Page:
Deep in Oregon wilderness, five men battle wildfire to save a historic resort


Managers of the Breitenbush Hot Springs resort deep in the Oregon wilderness were not particularly worried about the Lionshead fire, which for more than two weeks had been simmering behind a mountain 20 miles away.

Then on Sept. 7, sudden and highly unusual winds — driven by a shift in the jet stream — propelled flames through the drought-parched Willamette National Forest toward the historic retreat.

For the record:

6:40 p.m. Sept. 19, 2020An earlier version of this article mistakenly reported Fire Chief Jordan Pollack’s first name as Jacob.

That night, with an eerie orange glow breathing behind a forested ridge a few miles away, almost all 150 guests and workers evacuated, along with the volunteer fire department, whose members thought it too dangerous to remain.


Two summer residents in their 60s, Daniel Dundon, who had fought wildfires before, and Tim McDevitt, who had not, decided to stay and take on the blaze themselves.

The fire, which had grown to 20,000 acres, arrived the next day before dawn, spitting embers, toppling trees, exploding propane tanks, torching the sanctuary structure and burning a dozen guesthouses.

Dashing among wooden buildings, Dundon and McDevitt used garden hoses and sprinklers to soak the sides of the lodge and a commercial kitchen. They stomped on embers and shoveled dirt on firebrands.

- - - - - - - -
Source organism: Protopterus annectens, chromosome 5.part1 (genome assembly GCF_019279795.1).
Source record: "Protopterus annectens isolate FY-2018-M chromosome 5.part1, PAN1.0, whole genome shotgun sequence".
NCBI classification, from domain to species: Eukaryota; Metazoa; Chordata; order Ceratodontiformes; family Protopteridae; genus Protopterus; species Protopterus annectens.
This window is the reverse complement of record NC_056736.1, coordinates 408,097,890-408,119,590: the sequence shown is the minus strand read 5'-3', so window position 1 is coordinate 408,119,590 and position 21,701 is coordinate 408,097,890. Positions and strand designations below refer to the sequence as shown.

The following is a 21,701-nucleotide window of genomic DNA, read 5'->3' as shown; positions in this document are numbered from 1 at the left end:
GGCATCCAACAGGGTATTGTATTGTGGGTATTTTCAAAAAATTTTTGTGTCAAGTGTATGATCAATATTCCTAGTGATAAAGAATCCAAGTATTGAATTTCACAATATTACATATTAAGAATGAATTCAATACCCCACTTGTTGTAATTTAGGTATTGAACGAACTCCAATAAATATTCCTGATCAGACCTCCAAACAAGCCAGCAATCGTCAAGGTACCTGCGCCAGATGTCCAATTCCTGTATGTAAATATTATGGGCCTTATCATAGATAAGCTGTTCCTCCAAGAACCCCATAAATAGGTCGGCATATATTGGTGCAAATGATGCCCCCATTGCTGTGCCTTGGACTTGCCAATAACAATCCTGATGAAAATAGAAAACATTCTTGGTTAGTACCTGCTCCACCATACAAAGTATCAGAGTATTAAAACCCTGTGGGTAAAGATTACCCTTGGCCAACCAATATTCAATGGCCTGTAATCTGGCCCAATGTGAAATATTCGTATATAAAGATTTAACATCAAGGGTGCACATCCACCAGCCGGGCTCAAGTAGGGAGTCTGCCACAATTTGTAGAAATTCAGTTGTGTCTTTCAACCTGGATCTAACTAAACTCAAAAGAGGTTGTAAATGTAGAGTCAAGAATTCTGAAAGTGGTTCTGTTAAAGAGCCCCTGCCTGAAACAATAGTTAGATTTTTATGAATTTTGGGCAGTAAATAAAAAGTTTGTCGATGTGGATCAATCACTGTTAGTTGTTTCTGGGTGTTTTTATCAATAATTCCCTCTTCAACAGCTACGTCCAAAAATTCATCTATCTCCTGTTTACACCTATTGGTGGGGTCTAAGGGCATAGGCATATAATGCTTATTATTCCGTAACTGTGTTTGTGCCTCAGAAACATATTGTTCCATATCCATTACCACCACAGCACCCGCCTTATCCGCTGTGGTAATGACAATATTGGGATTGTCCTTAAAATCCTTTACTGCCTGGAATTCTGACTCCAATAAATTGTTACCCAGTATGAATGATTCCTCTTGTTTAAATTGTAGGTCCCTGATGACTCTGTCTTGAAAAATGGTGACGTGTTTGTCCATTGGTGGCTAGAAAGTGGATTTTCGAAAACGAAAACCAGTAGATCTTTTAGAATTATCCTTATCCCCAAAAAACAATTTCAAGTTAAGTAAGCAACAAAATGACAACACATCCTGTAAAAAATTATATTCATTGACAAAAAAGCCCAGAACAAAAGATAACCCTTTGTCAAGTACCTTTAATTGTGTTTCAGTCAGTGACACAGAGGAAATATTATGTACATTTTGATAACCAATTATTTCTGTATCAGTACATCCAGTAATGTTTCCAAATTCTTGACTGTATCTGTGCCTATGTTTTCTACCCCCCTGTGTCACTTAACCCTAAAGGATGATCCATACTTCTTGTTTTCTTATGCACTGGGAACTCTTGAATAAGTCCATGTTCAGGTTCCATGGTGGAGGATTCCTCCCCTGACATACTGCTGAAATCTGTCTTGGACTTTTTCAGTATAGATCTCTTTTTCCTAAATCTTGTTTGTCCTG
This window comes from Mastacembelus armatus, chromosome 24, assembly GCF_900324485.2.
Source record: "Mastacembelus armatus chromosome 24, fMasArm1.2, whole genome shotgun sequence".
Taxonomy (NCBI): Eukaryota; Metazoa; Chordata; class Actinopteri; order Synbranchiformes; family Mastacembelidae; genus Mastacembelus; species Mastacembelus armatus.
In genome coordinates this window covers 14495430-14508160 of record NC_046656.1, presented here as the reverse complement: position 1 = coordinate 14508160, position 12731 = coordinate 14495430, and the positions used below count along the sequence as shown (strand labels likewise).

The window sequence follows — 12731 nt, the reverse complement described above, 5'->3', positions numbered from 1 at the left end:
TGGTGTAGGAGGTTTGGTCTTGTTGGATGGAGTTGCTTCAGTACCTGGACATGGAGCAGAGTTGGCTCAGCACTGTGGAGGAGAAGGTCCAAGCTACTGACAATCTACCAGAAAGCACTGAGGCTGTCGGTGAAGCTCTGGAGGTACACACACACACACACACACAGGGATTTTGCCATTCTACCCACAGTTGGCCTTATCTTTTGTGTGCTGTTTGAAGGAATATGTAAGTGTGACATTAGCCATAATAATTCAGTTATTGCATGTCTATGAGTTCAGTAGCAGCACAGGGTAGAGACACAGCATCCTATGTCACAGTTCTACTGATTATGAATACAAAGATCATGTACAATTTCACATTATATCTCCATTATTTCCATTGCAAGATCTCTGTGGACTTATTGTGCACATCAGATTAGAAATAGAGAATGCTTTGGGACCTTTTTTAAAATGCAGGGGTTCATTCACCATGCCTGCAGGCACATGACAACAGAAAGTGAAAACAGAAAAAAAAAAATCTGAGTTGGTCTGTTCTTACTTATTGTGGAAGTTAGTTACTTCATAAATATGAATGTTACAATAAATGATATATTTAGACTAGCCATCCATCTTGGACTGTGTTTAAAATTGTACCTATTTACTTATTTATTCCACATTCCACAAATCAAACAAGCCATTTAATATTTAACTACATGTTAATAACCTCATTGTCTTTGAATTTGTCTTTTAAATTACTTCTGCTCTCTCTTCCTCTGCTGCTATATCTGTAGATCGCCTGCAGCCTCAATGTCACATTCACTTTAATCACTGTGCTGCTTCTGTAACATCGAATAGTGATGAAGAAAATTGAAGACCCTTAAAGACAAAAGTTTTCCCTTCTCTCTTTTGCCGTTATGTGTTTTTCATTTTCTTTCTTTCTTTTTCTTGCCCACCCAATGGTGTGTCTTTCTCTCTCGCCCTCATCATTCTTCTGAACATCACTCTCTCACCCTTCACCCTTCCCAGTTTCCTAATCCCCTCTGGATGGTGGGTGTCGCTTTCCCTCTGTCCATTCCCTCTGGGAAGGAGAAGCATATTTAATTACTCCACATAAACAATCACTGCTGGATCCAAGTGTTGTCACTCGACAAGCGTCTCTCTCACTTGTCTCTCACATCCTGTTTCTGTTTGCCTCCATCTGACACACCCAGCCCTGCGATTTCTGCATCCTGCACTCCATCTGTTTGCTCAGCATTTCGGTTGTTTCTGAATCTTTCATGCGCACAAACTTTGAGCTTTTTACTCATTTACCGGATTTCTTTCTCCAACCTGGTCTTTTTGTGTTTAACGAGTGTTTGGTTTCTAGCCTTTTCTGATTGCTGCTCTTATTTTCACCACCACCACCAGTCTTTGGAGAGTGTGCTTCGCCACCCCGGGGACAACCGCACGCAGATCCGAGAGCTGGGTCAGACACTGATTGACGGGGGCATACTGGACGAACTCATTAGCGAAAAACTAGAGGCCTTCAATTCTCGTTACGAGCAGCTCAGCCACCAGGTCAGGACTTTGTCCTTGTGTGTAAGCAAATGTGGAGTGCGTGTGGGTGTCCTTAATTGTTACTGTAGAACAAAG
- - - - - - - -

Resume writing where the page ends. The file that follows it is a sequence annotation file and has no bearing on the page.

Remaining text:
Fire Chief Jordan Pollack, who ran the department from Port Townsend, Wash., 250 miles north, planned to try reaching them through the back side of the advancing wildfire.

But for now — as acrid smoke made morning seem like night — they were on their own.


Visitors to Breitenbush have long spoken of the retreat, 60 miles southeast of Portland, in reverential tones. The grand wood-frame lodge. The blissful soaking pools. The rushing river. The towering Douglas firs.

The resort was founded in 1927, when Merle Bruckman, whose father made a fortune from inventing the waffle ice cream cone machine, purchased an old 160-acre homestead in the national forest and put in a road.

His company built the lodge and an Olympic-sized swimming pool and began generating electricity using a turbine shipped by rail from Ohio.


The resort, named for Peter Breitenbush, a one-armed Dutch explorer, was marketed as “the Lourdes of Oregon,” after the famed French shrine, for the purported healing powers of its natural hot springs.

But after flood damage and a series of attempted sales, the resort shut down in 1972.

Five years later, Alex Beamer, a 27-year-old from Oakland, bought the place for $250,000 and talked friends into four years of work without pay to fix it up. They drilled geothermal wells to build a heating system and replaced wood stoves with radiators in guest cottages to remain open through snowy winters.

Breitenbush Hot Springs Retreat and Conference Center opened in 1981, offering yoga retreats, meditation gatherings, herbal classes and writing workshops. The workers’ cooperative banned alcohol and coffee and provided three organic vegetarian meals a day to guests, who often bathed in the buff in the outdoor pools.

As wildfires continue their path of destruction through the West, Washington is feeling new urgency to rethink the country’s land management policies.

Sept. 17, 2020

Paul Clearfire, who moved there in 2003 after Beamer left Breitenbush under the control of the workers’ cooperative, equated the retreat to a fairyland.

“You can’t escape the sense that there’s something present bigger than yourself, and that it’s a compassionate presence,” he said. “There’s something that happens to people there, soaking naked in this opulent wilderness, and the whole land just envelopes you and makes you feel safe.”